Rather Relieved

CBS has announced that Dan Rather will step down as evening news anchor in March. Rather’s announcement says he will continue working as an investigative reporter–a scary thought. There was no mention of the forged document scandal, and Rather says he agreed with CBS News last summer that he would retire as anchor after the election.
Speaking of Rather, whatever happened to CBS’ investigation? We’ve heard nothing; all I know is that they haven’t contacted us. But why should they, when they have an “unimpeachable source” in Bill Burkett?
UPDATE: The New York Times says the report on the investigation is due early next month:

The inquiry’s two panelists, Louis D. Boccardi, a former top executive of The Associated Press, and Dick Thornburgh, a former United States attorney general, have interviewed dozens of people – from the highest echelons of CBS News to its rank and file, as well as outside it – and are expected to submit their report to senior network executives early next month. Among the central questions they are examining is why Mr. Rather, who anchored the segment, and Mary Mapes, the producer who shepherded it, were so convinced of the authenticity of four memorandums purportedly drawn from the personal files of Mr. Bush’s Vietnam-era squadron commander.

Of course, framing the question that way assumes the answer to the most important question the panel should be trying to answer: were Rather and Mapes victims of a hoax, or perpetrators of a hoax? It is difficult for me to believe that they actually thought the documents were genuine.
AND MORE: Reader James Phillips says that Chris Weinkopf, writing on Dan Rather’s downfall in the current issue of American Enterprise, calls Power Line and Little Green Footballs the “new Woodward and Bernstein.” Which I assume he meant as a compliment.
ONE MORE THOUGHT: Rather’s National Guard story appeared to be closely coordinated with the Democratic Party’s effort to make President Bush’s National Guard service a campaign issue. In another sense, too, one could say that Rather’s fate is intertwined with the Democrats’ defeat. There is no explanation for what CBS, Mary Mapes and Dan Rather did other than Bush-hatred. I think they knew the documents were forged, but, on the most sympathetic interpretation, they were told by at least two experts that the documents appeared to be fakes, and went with the story anyway.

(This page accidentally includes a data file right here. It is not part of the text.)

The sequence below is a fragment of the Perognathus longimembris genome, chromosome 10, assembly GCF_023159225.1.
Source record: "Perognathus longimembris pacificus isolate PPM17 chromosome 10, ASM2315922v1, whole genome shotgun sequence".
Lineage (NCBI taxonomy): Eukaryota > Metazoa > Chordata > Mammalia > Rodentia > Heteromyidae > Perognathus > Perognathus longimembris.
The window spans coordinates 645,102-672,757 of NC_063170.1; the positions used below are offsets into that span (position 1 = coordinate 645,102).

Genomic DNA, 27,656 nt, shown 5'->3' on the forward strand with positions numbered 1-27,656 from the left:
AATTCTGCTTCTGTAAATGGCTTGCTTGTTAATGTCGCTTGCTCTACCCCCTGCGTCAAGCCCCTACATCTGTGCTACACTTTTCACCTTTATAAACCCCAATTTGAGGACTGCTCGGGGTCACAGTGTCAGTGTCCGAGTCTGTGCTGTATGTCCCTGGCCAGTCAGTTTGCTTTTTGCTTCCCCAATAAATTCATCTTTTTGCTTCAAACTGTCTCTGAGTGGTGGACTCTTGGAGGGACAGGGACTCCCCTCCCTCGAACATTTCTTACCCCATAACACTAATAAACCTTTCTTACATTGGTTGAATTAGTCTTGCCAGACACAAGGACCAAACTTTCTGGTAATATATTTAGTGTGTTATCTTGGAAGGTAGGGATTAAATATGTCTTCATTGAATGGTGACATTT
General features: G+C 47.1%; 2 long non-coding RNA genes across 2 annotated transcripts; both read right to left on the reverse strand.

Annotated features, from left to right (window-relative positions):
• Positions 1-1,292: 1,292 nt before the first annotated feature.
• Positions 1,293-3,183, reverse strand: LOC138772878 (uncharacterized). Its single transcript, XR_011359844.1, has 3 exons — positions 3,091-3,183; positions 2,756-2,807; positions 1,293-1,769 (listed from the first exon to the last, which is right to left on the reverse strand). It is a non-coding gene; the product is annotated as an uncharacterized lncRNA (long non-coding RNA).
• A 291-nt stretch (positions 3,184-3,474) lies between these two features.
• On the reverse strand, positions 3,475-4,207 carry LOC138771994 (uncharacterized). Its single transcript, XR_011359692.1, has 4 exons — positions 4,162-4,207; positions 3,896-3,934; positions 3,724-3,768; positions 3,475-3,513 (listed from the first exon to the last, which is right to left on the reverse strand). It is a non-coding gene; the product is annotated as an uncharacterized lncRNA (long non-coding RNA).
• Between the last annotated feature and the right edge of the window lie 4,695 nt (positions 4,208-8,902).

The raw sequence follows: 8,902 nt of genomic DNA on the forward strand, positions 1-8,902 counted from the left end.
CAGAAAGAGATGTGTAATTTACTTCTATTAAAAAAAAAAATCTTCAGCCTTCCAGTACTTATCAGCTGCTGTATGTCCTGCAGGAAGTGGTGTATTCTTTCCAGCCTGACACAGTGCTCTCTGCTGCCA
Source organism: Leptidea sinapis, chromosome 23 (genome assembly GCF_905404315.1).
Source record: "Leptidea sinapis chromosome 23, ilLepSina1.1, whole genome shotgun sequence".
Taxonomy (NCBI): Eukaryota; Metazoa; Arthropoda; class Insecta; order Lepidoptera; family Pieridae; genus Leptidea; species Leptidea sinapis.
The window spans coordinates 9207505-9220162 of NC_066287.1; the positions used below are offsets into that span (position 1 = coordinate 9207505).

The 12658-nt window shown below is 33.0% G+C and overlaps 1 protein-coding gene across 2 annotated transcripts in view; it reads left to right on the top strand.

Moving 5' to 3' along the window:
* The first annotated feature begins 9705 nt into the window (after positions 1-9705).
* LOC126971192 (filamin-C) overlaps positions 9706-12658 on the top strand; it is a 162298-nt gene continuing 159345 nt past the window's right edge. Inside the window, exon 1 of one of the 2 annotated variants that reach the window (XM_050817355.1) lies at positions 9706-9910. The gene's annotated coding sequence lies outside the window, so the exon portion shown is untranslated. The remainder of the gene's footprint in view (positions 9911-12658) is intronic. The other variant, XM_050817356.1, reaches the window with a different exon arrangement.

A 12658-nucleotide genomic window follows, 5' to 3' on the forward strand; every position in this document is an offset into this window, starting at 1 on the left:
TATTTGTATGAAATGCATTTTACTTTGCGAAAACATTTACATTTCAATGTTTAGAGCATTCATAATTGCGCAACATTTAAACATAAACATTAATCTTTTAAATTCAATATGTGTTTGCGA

The 60 Minutes broadcast was the culmination of a five year long “investigation” by Mary Mapes. Think about that: five years! That means she was trying to dig up dirt on Bush’s Guard service when he was still Governor of Texas. Before the 2000 election, before 9/11, before the Afghanistan and Iraq wars. Mapes’ obsessive stalking of President Bush was, to put it politely, unbalanced. In the aftermath of the 60 Minutes debacle, we wrote this:

When he defended CBS’s publication of forged documents, Dan Rather spoke of the “checks and balances” that ensure the reliability of news coming from CBS, as opposed to news and commentary from the blogosphere. What are those checks and balances? Ultimately, the main check on the danger that a powerful media giant like CBS might abuse its position of trust by deliberately propagating falsehoods is the assumption that the network values its reputation for accuracy and trustworthiness. In the past, most people have assumed that while broadcast networks, wire services like the Associated Press, and newspapers will occasionally make mistakes, and will certainly spin the news consistent with their political biases, concern for their reputation in the marketplace, and even more among their peers, would prevent them from spreading outright falsehoods.
In the wake of the CBS scandal, that assumption must be reevaluated.

Rather and Mapes hated President Bush so much that they recklessly threw away their network’s reputation–already somewhat tattered, to be sure–for integrity and accuracy. But isn’t that a pretty good analogy to what the Democrats did? No one could have made a rational decision that it was a good idea to embrace Michael Moore as the party’s house intellectual, or to launch such strident attacks against President Bush that many uncommitted voters must have wondered whether the Democrats had become unhinged. Like Dan Rather, the Democratic Party hated President Bush so much that it just couldn’t help itself.

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